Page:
Southwest resumes alcohol sales

A Southwest Airlines Boeing 737-700 jet taxis to the gate after landing at Midway International Airport in Chicago, Illinois, on April 6, 2021. (Photo by KAMIL KRZACZYNSKI/AFP via Getty Images)

(The Hill) – Southwest Airlines announced Friday that it will return to serving alcoholic beverages on flights almost two years after it paused its on-board beverage options in March 2020.

The airline said in a press release it will return to offering an expanded selection of beverages on Feb. 16, on flights at least 176 miles long.

Southwest’s customer experience and customer relation vice president, Tony Roach, said the airline would restore its beverage options after customers had “expressed a desire for more beverage options.”

The airline had originally planned to resume normal alcohol sales in June last year but decided to nix its plans after a flight attendant was attacked mid-flight. A Southwest Airlines spokesman told The Hill last year that they felt it was “the right decision in the interest of the Safety and comfort of all Customers and Crew onboard.”

Southwest said it will restore a wide range of alcoholic beverages for on-board purchase, including beer, wine, vodka, whiskey, rum and tequila. It will also add nonalcoholic beverages like tonic water, apple juice, Coke Zero, Dr. Pepper, hot tea and hot cocoa.

However, the flight attendants’ union pushed back on the move, with TWU Local 556 President Lyn Montgomery calling the resumption of alcohol sales on Southwest “unsafe and irresponsible.”

Montgomery told The Hill that TWU Local 556 is outraged at Southwest Airlines’s resumption of alcohol sales. “We have adamantly and unequivocally informed management that resuming sales of alcohol while the mask mandate is in place has the great potential to increase customer non-compliance and misconduct issues,” the statement added. “Additionally, adding these sales on ultra-short-haul flights puts flight attendants’ safety and security at a level of risk that is unacceptable because of the possibility of injuries when flight attendants are serving drinks rather than being secure in jumpseats upon descent,” it said.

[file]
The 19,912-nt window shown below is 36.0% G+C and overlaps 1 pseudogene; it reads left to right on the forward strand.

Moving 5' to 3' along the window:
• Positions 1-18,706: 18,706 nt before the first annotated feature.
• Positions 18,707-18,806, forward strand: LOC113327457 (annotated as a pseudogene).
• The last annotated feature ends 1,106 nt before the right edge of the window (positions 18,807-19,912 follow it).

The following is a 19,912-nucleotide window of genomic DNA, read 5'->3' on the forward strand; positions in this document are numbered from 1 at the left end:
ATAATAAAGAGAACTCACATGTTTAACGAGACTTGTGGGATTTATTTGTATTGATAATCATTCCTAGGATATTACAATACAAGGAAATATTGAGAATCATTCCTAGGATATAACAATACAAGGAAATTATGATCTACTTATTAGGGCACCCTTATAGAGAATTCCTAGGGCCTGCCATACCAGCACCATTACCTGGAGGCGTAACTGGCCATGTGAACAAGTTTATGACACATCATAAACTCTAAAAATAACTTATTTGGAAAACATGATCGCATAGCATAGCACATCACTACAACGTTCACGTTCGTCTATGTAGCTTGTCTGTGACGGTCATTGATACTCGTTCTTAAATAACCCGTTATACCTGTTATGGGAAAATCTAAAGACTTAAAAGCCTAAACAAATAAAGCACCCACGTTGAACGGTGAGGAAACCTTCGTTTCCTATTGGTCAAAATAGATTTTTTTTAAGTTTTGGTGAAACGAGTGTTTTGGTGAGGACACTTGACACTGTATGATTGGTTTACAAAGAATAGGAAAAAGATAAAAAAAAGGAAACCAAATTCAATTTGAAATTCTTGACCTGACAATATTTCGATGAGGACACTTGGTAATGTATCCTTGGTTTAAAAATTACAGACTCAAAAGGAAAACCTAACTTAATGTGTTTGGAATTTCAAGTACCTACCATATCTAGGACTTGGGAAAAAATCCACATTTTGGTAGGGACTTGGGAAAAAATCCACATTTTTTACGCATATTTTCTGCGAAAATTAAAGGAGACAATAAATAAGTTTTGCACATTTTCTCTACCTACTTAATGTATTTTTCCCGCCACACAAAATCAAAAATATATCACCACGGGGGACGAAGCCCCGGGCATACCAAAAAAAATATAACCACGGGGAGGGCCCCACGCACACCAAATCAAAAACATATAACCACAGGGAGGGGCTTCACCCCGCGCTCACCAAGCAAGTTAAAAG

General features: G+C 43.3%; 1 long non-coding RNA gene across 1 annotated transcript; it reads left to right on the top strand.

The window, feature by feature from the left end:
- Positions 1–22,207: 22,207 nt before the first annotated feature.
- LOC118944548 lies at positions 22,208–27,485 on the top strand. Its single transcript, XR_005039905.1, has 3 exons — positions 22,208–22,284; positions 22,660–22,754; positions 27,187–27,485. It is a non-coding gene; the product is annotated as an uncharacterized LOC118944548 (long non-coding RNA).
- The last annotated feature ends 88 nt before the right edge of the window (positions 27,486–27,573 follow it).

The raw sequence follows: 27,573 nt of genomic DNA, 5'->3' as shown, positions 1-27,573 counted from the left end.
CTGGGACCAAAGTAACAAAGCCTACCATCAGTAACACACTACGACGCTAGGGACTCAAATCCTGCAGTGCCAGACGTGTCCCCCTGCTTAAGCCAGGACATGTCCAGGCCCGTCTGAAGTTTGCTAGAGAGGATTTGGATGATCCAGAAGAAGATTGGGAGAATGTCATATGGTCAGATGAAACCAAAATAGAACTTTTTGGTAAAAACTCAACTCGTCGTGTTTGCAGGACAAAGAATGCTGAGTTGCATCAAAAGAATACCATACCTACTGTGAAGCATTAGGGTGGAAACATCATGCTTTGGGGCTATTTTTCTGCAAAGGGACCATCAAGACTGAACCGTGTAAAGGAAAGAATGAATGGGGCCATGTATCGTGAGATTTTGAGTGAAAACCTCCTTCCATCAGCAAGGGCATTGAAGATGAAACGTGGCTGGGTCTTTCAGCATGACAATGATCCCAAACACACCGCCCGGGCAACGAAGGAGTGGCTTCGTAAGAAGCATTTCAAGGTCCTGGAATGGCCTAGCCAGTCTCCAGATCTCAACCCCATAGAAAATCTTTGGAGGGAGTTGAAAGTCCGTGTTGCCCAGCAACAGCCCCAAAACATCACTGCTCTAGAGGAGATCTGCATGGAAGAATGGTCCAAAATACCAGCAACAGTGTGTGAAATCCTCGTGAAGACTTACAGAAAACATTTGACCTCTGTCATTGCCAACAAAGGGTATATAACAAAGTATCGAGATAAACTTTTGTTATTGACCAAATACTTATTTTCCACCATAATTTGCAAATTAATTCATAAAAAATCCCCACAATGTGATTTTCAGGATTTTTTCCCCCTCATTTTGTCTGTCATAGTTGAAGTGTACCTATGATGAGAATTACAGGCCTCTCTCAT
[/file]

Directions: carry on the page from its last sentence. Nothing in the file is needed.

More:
According to the union, safety for all passengers and crew members on board is the number one job of flight attendants, and “it should be the number-one concern for Southwest Airlines, as well.” Southwest did not immediately respond to The Hill’s request for comment.

According to Federal Aviation Association data released in November, 5,114 incidents involving unruly passengers have been reported in 2021. The agency has also levied $225,000 in fines against passengers over the incidents.

United Airlines began serving alcohol on its flights again in November last year and American Airlines has yet to announce any change in its beverage policy.

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